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What you need to know about mortgage debt forgiveness

There is currently a lot of misinformation floating around about mortgage debt forgiveness – let’s examine the current policies on the topic.

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The government never asks me

I received no less than three phone calls last week from people who wanted to know if I had heard anything about whether the Mortgage Forgiveness Debt Relief Act of 2007 was being extended. I’m flattered that folks see me as all knowing when it comes to issues in the distressed property world. However, when it comes to governmental decisions, understand that nobody contacts me to consult.

What is the Mortgage Forgiveness Debt Relief Act of 2007?

Initiated by President Bush, this Act was a tax break that saved struggling homeowners from paying thousands of dollars to the IRS. Namely, qualifying borrowers (generally struggling homeowners) in certain situations would not be responsible for paying taxes on any of the forgiven debt associated with a short sale, a foreclosure, or a deed-in-lieu of foreclosure.

Lenders report the amount of debt forgiven on the 1099-C, which is sent to the borrower. It is the borrower and his (or her) accountant that would be responsible for addressing the debt forgiveness correctly when completing income tax filings.

Prior to the enactment of the Mortgage Forgiveness Debt Relief Act of 2007, if the short sale lender forgave debt, borrowers were responsible for paying the income tax on the amount of forgiven debt at their current tax rate. Remember that the current Act does not apply to all short sales, foreclosures, or deeds-in-lieu.

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Currently, the provision applies to mortgage debt forgiven through the end of 2013. So, for those qualifying borrowers participating in short sales, the only way that they might be able to receive the benefits of this provision is if the sale is completed prior to the end of the year.

Troubles with the 1099-C

Just recently, I had a conversation with a local CPA. He told me that he and his colleagues had noted that often the information provided by the lender on the 1099-C (after the short sale or foreclosure) is not accurate. “Mortgage interest,” he stated “and the amount of debt canceled are to be reported in two separate boxes on the 1099-C, and often times the banks are clumping the interest in with the amount of debt canceled in a single box.”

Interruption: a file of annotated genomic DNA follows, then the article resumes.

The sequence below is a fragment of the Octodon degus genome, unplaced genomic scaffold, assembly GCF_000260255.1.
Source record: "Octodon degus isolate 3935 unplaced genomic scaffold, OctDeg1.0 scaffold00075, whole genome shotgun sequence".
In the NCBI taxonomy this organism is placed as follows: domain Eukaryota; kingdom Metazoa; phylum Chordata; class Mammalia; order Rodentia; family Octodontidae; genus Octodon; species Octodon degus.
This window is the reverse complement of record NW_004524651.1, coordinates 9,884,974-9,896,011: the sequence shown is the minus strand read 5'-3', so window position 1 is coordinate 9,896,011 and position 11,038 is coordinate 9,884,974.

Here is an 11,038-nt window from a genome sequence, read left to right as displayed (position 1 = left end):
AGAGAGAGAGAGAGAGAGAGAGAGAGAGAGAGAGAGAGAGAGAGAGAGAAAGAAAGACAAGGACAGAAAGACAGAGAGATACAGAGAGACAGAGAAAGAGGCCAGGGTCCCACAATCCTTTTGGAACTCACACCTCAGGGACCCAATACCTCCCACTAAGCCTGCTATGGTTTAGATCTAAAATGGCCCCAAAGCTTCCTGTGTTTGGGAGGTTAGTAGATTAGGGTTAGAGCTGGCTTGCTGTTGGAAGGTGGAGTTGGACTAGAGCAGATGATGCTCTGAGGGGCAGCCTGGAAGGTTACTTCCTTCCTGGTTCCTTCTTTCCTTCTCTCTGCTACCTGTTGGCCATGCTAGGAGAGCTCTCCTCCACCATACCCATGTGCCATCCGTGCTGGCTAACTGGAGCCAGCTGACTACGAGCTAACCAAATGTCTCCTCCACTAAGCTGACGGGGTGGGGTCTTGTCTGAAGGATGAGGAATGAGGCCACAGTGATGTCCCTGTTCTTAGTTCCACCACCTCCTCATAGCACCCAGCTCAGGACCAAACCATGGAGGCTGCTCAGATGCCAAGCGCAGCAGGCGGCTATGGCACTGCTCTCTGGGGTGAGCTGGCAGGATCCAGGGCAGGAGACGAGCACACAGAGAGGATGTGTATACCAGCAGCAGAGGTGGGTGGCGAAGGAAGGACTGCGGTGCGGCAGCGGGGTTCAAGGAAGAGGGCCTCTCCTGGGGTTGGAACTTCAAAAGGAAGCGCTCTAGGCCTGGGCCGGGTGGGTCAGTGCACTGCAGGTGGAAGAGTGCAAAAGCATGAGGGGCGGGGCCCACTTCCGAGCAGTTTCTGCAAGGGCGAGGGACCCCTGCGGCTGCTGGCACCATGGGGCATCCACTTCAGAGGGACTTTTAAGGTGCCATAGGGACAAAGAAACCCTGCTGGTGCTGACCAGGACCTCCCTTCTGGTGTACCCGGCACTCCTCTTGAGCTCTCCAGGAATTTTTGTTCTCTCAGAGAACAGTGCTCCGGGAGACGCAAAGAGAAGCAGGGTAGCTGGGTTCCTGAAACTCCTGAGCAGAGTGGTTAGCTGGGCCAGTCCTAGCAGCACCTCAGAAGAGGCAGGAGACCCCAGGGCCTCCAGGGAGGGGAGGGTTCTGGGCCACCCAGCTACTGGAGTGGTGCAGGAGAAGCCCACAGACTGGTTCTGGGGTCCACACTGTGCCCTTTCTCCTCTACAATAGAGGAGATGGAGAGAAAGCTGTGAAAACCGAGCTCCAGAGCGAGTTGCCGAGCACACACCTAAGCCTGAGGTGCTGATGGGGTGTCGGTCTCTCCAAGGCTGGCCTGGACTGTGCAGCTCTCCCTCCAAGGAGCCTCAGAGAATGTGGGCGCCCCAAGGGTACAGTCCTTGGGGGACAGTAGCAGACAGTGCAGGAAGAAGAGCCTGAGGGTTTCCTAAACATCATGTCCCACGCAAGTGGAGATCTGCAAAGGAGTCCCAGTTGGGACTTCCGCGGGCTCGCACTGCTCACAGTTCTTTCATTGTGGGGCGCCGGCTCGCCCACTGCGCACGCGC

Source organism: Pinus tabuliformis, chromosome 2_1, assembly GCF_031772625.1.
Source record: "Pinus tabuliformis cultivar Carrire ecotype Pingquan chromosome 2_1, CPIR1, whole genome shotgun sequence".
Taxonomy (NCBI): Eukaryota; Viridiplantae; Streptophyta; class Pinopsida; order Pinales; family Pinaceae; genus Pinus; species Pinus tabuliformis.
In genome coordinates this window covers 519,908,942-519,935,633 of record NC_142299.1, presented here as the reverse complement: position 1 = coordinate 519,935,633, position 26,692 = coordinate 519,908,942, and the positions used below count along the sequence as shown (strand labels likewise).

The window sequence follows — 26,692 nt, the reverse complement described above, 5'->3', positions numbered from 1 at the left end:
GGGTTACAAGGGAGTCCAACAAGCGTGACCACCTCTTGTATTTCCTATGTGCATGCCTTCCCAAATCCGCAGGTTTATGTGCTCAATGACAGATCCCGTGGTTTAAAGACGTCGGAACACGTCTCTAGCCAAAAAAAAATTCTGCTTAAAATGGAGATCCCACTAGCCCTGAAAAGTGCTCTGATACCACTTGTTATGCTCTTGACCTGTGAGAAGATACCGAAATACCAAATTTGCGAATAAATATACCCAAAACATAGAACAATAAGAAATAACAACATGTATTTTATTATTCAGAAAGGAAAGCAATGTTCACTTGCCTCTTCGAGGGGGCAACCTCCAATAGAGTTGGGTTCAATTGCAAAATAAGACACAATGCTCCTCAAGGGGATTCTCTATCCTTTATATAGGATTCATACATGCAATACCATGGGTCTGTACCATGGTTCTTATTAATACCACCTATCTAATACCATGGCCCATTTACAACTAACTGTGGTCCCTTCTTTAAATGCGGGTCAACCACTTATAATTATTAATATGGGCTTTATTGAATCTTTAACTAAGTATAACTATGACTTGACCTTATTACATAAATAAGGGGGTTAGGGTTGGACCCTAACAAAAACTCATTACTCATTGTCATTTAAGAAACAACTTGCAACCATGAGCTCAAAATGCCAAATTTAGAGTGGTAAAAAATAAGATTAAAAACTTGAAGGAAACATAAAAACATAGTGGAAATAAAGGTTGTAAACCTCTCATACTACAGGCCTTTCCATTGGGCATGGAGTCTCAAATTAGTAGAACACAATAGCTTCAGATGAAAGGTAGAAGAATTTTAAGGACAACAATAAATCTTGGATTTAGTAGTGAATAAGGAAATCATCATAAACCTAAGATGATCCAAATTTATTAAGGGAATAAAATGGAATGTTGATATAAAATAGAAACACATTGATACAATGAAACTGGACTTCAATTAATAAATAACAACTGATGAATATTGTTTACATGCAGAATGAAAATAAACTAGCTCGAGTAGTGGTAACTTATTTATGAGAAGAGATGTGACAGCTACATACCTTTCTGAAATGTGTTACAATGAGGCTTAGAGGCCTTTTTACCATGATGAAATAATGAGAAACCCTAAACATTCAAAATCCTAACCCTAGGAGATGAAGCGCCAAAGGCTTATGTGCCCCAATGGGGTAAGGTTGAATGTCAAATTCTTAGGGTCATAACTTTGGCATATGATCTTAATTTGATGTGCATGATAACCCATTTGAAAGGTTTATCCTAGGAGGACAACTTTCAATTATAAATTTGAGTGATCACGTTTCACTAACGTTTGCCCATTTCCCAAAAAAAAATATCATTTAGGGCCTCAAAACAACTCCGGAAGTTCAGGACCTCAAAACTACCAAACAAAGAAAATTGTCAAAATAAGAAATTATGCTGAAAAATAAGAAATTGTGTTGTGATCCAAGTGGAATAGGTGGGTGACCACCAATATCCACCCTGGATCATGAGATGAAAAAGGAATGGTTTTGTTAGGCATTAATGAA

In order to assure that borrowers have accurate records and just in case they are subject to a future tax audit, it would be a good idea to retain the settlement statement from the purchase, the settlement statement from the sale, and any documentation that shows the original mortgage amount. That way, just in case the 1099-C has been completed incorrectly, the borrower (taxpayer) has paperwork that demonstrates the correct totals.

Future forgiveness

What will happen to the housing market if the Mortgage Forgiveness Debt Relief Act of 2007 is not extended?

While it is always tough to predict the future, many prospective short sale sellers may not list their homes after the end of the year because of their concern about the additional taxes they may have to pay on debt forgiven. Will that lead to more borrowers intentionally letting their homes go to foreclosure? It might. Considering what over 10 million borrowers are still underwater and another 8 million are walking the tightrope, if there is no extension to this tax act, 2014 could be a really interesting year in the housing arena.

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Written By

Melissa Zavala is the Broker/Owner of Broadpoint Properties and Head Honcho of Short Sale Expeditor®, and Chief Executive Officer of Transaction 911. Before landing in real estate, she had careers in education and publishing. Most recently, she has been able to use her teaching and organizational skills while traveling the world over—dispelling myths about the distressed property market, engaging and motivating real estate agents, and sharing her passion for real estate. When she isn’t speaking or writing, Melissa enjoys practicing yoga, walking the dog, and vacationing at beach resorts.


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